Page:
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God Will Swallow Up Death Forever

1O Lord, you are my God;
I will exalt you; I will praise your name,
for you have done wonderful things,
plans formed of old, faithful and sure.
2For you have made the city a heap,
the fortified city a ruin;
the foreigners' palace is a city no more;
it will never be rebuilt.
3Therefore strong peoples will glorify you;
cities of ruthless nations will fear you.
4For you have been a stronghold to the poor,
a stronghold to the needy in his distress,
a shelter from the storm and a shade from the heat;
for the breath of the ruthless is like a storm against a wall,
5like heat in a dry place.
You subdue the noise of the foreigners;
as heat by the shade of a cloud,
so the song of the ruthless is put down.

6On this mountain the Lord of hosts will make for all peoples
a feast of rich food, a feast of well-aged wine,
of rich food full of marrow, of aged wine well refined.
7And he will swallow up on this mountain
the covering that is cast over all peoples,
the veil that is spread over all nations.
8He will swallow up death forever;
and the Lord God will wipe away tears from all faces,
and the reproach of his people he will take away from all the earth,
for the Lord has spoken.
9It will be said on that day,
“Behold, this is our God; we have waited for him, that he might save us.
This is the Lord; we have waited for him;
let us be glad and rejoice in his salvation.”
10For the hand of the Lord will rest on this mountain,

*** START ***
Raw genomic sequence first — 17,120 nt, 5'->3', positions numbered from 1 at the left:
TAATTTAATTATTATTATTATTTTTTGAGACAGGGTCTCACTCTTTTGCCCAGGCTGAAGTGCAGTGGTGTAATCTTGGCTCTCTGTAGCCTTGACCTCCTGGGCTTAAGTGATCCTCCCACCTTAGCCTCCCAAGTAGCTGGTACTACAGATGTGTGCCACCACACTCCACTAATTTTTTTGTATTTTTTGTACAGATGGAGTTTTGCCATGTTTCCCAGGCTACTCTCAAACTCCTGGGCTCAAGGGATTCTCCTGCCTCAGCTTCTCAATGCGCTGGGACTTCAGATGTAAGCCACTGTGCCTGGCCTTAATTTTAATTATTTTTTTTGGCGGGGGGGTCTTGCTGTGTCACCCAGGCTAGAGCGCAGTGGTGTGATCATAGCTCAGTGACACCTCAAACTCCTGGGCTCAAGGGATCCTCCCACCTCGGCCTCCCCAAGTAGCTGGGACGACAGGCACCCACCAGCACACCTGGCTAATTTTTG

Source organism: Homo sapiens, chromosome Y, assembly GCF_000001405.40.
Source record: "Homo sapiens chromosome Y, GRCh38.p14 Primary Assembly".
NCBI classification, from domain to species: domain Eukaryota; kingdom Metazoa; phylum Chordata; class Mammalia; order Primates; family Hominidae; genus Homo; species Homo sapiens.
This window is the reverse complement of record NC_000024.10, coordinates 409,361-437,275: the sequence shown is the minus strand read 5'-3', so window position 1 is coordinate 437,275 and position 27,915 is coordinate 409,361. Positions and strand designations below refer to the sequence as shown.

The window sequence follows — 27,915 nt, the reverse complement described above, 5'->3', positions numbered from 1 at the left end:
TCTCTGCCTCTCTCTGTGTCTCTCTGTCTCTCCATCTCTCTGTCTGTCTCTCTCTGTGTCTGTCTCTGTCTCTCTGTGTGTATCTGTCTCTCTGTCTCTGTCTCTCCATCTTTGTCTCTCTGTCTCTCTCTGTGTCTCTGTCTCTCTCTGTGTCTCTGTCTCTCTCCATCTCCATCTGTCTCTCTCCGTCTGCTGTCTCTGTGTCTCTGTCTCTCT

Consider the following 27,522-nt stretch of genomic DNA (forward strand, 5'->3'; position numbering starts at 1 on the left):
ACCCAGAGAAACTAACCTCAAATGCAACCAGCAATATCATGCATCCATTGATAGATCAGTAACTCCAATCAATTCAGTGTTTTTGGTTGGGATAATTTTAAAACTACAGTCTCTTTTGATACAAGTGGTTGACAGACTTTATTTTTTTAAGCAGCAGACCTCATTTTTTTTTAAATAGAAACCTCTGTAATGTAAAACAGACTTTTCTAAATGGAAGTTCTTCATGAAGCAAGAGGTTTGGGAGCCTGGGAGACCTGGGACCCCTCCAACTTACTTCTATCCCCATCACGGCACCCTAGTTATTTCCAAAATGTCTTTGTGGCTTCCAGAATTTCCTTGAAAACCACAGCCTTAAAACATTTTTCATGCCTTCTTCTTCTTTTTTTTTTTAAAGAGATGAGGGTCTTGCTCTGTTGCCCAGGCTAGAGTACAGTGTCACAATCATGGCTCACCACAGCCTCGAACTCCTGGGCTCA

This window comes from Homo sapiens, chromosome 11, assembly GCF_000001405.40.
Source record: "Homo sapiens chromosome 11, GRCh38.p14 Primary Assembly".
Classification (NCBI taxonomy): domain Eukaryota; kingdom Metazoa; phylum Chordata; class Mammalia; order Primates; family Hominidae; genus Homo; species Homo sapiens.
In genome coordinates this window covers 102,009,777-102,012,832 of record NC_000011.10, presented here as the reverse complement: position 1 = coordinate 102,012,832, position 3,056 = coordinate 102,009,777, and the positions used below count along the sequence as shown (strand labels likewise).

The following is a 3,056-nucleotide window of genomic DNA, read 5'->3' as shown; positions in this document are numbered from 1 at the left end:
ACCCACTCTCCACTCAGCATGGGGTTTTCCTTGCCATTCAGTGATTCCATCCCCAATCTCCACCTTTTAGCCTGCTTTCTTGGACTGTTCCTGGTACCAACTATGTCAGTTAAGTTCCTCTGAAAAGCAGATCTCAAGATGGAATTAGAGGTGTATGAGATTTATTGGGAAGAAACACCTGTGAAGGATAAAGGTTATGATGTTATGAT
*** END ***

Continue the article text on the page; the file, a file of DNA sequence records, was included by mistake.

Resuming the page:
and Moab shall be trampled down in his place,
as straw is trampled down in a dunghill.11The Hebrew words for dunghill and for the Moabite town Madmen (Jeremiah 48:2) sound alike
11And he will spread out his hands in the midst of it
as a swimmer spreads his hands out to swim,
but the Lord will lay low his pompous pride together with the skill22Or in spite of the skill of his hands.
12And the high fortifications of his walls he will bring down,
lay low, and cast to the ground, to the dust.


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3. Therefore shall the strong people glorify thee. This is the end which I mentioned; 139139    {Bogus footnote} for if the Lord should destroy the world, no good result would follow, and indeed destruction could produce no feeling but horror, and we would never be led by it to sing his praise; but, on the contrary, we must be deprived of all feeling, when we perceive nothing but wrath. But praises flow from a sense of grace and goodness. It is therefore as if he had said, “Thou wilt not only strike and afflict, O Lord, but wilt cause the chastisements to be not without effect; for by them thou wilt subdue the fierceness of men, so that those who were formerly estranged from thee shall bend their neck to thee.” This passage should lead us to observe how much we need chastisements, which train us to obedience to God; for we are carried away by prosperity to such an extent, that we think that we have a right to do anything, and we even grow wanton and insolent when God treats us with gentleness.

The city of the terrible nations shall fear thee. When the Prophet next mentions fear, he shews that this praise does not consist in words or outward gestures, but in the sincere feeling of the heart. Hence we infer that he now speaks of the entire worship of God; but, as many persons think that they have fully discharged their duty, as soon as they have made a confession with the mouth, he adds, for the sake of explanation, “The nations shall fear thee.” When he calls them strong and powerful, by these epithets he denotes their pride and arrogance; for they were elated by their prosperity. They rebel against God, and cannot be made humble or submissive, unless they have been deprived of all things. To such views, therefore, ought our thoughts to be directed amidst those calamities which we perceive. The fierceness of men must be restrained and subdued, that they may be prepared for receiving doctrine and for rendering true obedience. So long as they shall be blinded by their wealth and vain confidence, they will fearlessly mock at the judgments of God, and will never yield subjection to him.




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